Many people found themselves working from home during the height of the global COVID-19 pandemic. It is perhaps unsurprising that many workers have found themselves preferring to work from home, given the improved work-life balance and flexibility telework can provide, not to mention greater reduction in carbon emissions when there are fewer daily trips. Working from home makes a lot of sense, especially since it seems like working remotely doesn’t seem to impact productivity.
Of course, in the future, there might be details to work out. For example, in a hybrid world that combines both in-person work in the office and working from home, how can companies ensure that employees have an optimal setup from home and if we would still need new office buildings in this hybrid future.
We’ve learned some important design lessons over the past two years, and having a dedicated workspace and flexibility at home might be high on the list. Designers like London architecture studio Boano Prišmontas are showing how prefab design can turn the home office into something well-integrated and versatile.
Having recently launched My Room In The Garden (seen here previously), their range of digitally prefabricated home offices last year, Boano Prišmontas has now completed a version of the modular system, called Dot House, at the northern end of the town.
As the designers explain, versatility is key with this 161 square foot (15 square meter) unit:
“Designed as a multifunctional and flexible unit, [the Dot House] provides an accessory and unique space to work, relax, watch a movie, read or play video games. Primarily used as a study and entertainment room, the “Dot House” includes a bathroom and a micro-kitchen to provide an independent and self-sufficient micro-habitable space which could be used for visits, family members and the guests.”
The exterior of the garden office is clad in corrugated black fiber cement panels. According to the design team, this material was chosen because the client preferred a low-maintenance alternative to charred wood (aka shou sugi ban).
Most of the Dot House was prefabricated in the London workshop of Boano Prismontas, before being transported and assembled in one day on site. Quick installation was aided by the use of a plywood frame with pre-cut holes which made wiring and plumbing installation much faster, while all structural modules were filled with rigid insulation to make the structure more energy efficient.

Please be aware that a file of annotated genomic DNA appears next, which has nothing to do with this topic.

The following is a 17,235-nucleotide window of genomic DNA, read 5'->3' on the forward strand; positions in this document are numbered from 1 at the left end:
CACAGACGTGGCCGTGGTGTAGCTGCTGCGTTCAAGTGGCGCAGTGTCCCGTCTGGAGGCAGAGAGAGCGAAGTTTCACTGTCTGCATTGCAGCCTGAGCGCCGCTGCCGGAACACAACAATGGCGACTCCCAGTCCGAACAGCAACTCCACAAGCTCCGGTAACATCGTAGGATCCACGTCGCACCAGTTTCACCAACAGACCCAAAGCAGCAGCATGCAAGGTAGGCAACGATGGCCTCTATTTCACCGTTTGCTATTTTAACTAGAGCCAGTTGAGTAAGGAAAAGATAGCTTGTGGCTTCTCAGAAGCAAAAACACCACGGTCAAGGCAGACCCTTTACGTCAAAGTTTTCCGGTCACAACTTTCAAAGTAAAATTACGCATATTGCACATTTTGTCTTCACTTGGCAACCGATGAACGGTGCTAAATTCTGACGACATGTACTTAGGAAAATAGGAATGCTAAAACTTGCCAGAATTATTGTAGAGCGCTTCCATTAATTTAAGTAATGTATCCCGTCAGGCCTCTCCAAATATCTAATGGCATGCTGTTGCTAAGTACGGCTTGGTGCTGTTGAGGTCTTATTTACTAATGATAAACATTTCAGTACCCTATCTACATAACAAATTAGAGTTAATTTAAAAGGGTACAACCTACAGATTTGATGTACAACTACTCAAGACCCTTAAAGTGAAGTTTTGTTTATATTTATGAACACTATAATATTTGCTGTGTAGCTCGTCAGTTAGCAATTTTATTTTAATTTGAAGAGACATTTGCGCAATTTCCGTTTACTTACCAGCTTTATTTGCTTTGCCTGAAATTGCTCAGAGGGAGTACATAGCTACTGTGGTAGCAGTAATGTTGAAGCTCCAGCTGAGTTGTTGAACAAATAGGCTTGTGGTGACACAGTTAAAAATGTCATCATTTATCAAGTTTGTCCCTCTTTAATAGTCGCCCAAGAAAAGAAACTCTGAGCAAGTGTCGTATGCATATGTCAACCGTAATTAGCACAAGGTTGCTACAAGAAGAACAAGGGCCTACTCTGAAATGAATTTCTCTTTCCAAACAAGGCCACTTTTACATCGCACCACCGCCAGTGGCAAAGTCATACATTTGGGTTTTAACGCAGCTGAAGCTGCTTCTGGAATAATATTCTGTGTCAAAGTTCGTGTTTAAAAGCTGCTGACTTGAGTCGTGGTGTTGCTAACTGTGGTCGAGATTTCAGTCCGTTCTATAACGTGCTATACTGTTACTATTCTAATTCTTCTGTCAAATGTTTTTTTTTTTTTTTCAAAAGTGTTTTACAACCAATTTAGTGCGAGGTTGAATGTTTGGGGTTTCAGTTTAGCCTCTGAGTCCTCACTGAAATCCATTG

There are two main areas inside this micro office, a main room intended for work, games and sleep, and another closed area which is the bathroom.
A large set of sliding glass doors not only allow plenty of natural light to enter, but also visually connect the interior of the Dot House to the rest of the garden outside, as well as to the main residence.
The modular furniture includes an integrated folding desk that allows devices to be charged, as well as space for a printer and ample floor-to-ceiling storage. The lights work with motion sensors, to avoid wasting electricity, while the structure is heated with a floor system controlled by a thermostatic sensor.
Above the desk there is a built-in retractable projection screen, to be used for movie nights, meetings or video games.
Much of the interior walls are characterized by adjustable pegboards, which allow the occupant to add shelving or other forms of storage as needed.
The comfy green sofa seen here can not only be a great place to work on a laptop, but can also convert into a bed for guests.
The wood used here is laminated plywood panels for the walls, FSC birch plywood for the exposed ceiling and durable concrete tiles for the floor.
Behind a sliding door we find the bathroom, which includes a beautiful shower, a compact vanity unit, a skylight and a toilet. The walls here are made of terrazzo tiles, with an eye-catching pattern that adds some visual interest to the space.
As a multifunctional project that not only aims to serve as a home office, but also as a hobby and guest bedroom, one can see why versatile complementary spaces like the Dot House are gaining traction in an increasingly hybrid world. .
To find out more, visit My Room In The Garden and Boano Prišmontas.